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Expectations High for Holgorsen

December 16, 2010

MORGANTOWN - It looks like West Virginia Athletics Director Oliver Luck had seen enough.

After watching an historic season of defensive play at WVU being unmatched by an offense many perceive to be underachieving given the Mountaineers' talent, Luck reached into his well-connected contact list and hired one of the hottest, brightest offensive minds in the game in Oklahoma State offensive coordinator Dana Holgorsen.

Holgorsen will take over as West Virginia's offensive coordinator next season and supplant head coach Bill Stewart in 2012.

All of West Virginia's defensive coaches have been asked to stay aboard, as the AD is surely happy with what he's seen from coordinator Jeff Casteel and his gang.

Holgorsen was getting plenty of attention after leading a Cowboys offense to the top ranking in the land in total offense this season, averaging 537 yards per game. Under Holgorsen's eye, Oklahoma State is also second in the country in passing and third in scoring.

It appears to be quite a coup for Luck, who has watched a decline in attendance (but not necessarily season-ticket holders) and what many perceive to be a step backward in the program, even as Stewart has won at least nine games in each of his three seasons.

None of those seasons produced a BCS bowl berth, though, in what has become a very weak Big East. At 8-4 overall, Connecticut will represent the league in this season's Fiesta Bowl.

If there ever was a year for West Virginia to do it, most figured this was it.

It didn't happen.

Dogged by turnover issues and play calls that excited no one, the Mountaineers limped through the season averaging 26 points per game, losing three times despite owning a defense that never gave up more than 21 points after any kickoff. Some have noted a lag in recruiting, but it's a risky move to doubt anyone before they ever put on a uniform.

Holgorsen, who has never been a head coach, will take over for Jeff Mullen, who you'd think had his chances at the Kent State head coaching position decreased by being let go by West Virginia. Holgorsen will implement his offense in 2011, then his stamp in 2012.

At every stop of his coaching career - OK State, Houston, Texas Tech, Wingate, Mississippi College, Valdosta State - Holgorsen has overseen big offense, and produced wild passing numbers, something that has to excite WVU sophomore quarterback Geno Smith. This season isn't the only one in which Holgorsen has produced the nation's top offense, as he did the same thing at Houston in his previous stop. And his name was gaining steam among a lot of the school's with coaching vacancies, including Pitt, where Holgorsen apparently turned down an opportunity for WVU because of his ties with Luck dating back to their days in Texas.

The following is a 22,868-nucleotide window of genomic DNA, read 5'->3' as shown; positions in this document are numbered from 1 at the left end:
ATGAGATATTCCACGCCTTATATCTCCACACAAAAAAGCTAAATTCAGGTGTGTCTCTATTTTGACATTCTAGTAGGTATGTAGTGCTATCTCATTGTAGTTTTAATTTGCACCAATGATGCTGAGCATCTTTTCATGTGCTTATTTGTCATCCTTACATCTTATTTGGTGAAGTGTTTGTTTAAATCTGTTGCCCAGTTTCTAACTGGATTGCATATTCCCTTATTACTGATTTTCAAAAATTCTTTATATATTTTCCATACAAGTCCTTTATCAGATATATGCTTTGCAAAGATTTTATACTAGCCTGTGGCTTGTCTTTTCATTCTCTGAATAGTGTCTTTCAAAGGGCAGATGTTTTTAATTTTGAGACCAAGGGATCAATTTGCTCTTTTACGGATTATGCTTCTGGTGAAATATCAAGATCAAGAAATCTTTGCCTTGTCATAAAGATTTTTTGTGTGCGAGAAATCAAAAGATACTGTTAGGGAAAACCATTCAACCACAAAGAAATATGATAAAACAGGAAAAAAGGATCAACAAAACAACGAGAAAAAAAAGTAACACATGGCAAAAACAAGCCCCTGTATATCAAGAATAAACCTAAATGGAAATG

Unlike the last two Mountaineers head coaches, Holgorsen, 39, a native of Mt. Pleasant, Iowa, who played at Iowa Wesleyan, has no ties to West Virginia, but it's a trade WVU fans will likely accept in exchange for points on the board.

What does this mean for Stewart?

While it may be difficult to believe 28 victories in 39 tries isn't good enough to retain a job, epic fails against supposedly inferior teams - UConn, Syracuse this season, others in previous ones - had Mountaineers fans staying away. His preference to win by one changed only during the last game, when he broke character, kept ordering passes, and whipped Rutgers 35-14.

Known as one of the nice guys in the business - if not the nicest - it seems as if Mountaineers fans love Bill Stewart, but they don't want him coaching their team. Stew was strong, convicted, even a little stubborn during his tenure, which will last one more season at a reported $950,000.

Word is he'll be asked to stay on as something of an ambassador to the program, which is a good move, because there's none better. But this stopped being about collegiate athletics long ago, as it was when Stew was cutting his teeth. It's a business. Like Ricky Bobby said, if you're not first, you're last.

In his three seasons, Stewart was never first. He was good, not good enough.

In comes Holgorsen, who along with Casteel, might give the Mountaineers the top two coordinators in the land next season.

And with that comes big expectations. Nine victories isn't enough. Ten may not be either. West Virginia fancies itself as an elite program, whether it is or not.

It'll be Holgorsen's job to make sure it is.

Jim Elliott can be reached via e-mail at: